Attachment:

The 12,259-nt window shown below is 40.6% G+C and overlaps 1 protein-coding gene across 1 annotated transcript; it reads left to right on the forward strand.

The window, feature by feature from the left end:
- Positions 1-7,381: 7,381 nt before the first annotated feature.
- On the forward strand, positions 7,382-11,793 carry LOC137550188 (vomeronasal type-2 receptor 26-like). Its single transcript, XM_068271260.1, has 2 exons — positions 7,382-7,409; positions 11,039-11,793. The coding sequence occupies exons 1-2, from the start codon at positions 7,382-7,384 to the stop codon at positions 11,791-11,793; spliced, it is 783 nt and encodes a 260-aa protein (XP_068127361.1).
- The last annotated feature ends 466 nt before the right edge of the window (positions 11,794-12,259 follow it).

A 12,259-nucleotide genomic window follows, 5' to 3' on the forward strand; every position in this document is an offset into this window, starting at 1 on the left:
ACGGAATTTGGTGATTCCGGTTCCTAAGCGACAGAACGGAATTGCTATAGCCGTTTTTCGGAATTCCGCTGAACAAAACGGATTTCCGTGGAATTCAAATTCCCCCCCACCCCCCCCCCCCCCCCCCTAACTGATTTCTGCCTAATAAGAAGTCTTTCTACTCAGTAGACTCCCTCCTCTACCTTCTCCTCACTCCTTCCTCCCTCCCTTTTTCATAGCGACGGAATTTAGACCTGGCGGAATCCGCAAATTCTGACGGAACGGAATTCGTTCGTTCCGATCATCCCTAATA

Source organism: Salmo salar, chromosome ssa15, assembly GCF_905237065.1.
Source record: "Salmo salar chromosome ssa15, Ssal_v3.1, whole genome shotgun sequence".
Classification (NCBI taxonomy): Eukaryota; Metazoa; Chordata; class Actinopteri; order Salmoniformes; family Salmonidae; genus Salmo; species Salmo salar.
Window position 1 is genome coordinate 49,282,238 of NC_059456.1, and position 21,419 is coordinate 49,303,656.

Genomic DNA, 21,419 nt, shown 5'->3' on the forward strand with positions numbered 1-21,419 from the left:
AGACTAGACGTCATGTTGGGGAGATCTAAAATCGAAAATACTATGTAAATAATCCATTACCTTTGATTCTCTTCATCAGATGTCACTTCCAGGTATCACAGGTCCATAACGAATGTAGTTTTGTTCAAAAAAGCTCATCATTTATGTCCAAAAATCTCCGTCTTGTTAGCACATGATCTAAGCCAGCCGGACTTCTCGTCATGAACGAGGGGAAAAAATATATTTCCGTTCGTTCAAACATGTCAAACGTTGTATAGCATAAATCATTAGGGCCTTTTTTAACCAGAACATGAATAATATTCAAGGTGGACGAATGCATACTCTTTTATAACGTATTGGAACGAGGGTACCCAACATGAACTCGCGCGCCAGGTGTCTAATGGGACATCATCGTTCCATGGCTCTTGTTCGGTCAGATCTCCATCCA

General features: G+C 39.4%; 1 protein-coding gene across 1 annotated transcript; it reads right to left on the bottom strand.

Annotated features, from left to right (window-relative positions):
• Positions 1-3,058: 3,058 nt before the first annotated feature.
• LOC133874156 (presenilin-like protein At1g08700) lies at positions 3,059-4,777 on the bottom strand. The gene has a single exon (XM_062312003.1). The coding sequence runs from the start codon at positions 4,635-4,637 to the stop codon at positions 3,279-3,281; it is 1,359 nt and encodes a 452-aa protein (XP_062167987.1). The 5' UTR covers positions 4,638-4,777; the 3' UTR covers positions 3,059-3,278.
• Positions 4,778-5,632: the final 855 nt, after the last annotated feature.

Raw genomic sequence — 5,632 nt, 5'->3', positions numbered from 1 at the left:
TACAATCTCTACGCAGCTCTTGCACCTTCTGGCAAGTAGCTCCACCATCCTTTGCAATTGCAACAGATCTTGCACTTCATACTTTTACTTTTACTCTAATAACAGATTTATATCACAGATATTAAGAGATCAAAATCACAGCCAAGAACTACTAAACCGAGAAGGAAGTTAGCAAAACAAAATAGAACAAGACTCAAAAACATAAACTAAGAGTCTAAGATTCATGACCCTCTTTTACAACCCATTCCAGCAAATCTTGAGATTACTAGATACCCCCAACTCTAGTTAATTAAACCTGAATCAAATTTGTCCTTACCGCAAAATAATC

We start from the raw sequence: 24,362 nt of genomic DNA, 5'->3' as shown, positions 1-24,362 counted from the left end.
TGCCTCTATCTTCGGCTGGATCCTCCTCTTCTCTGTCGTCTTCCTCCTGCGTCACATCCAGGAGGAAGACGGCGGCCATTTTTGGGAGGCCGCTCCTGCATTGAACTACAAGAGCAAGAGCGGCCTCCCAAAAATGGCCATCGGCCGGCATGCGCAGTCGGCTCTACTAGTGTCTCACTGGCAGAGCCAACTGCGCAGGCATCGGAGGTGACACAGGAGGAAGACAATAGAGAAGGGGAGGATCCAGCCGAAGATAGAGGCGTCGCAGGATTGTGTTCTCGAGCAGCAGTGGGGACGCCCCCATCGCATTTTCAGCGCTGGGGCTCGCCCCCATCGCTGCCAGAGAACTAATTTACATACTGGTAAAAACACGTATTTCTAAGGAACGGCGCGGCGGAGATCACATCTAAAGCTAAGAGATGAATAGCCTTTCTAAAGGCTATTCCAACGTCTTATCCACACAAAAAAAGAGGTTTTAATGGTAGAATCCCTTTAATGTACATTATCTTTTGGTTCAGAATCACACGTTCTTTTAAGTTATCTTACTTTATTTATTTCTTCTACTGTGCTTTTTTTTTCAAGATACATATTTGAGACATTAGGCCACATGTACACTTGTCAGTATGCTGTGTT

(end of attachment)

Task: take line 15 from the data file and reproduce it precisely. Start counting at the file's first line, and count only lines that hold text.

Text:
Annotated features, from left to right (window-relative positions):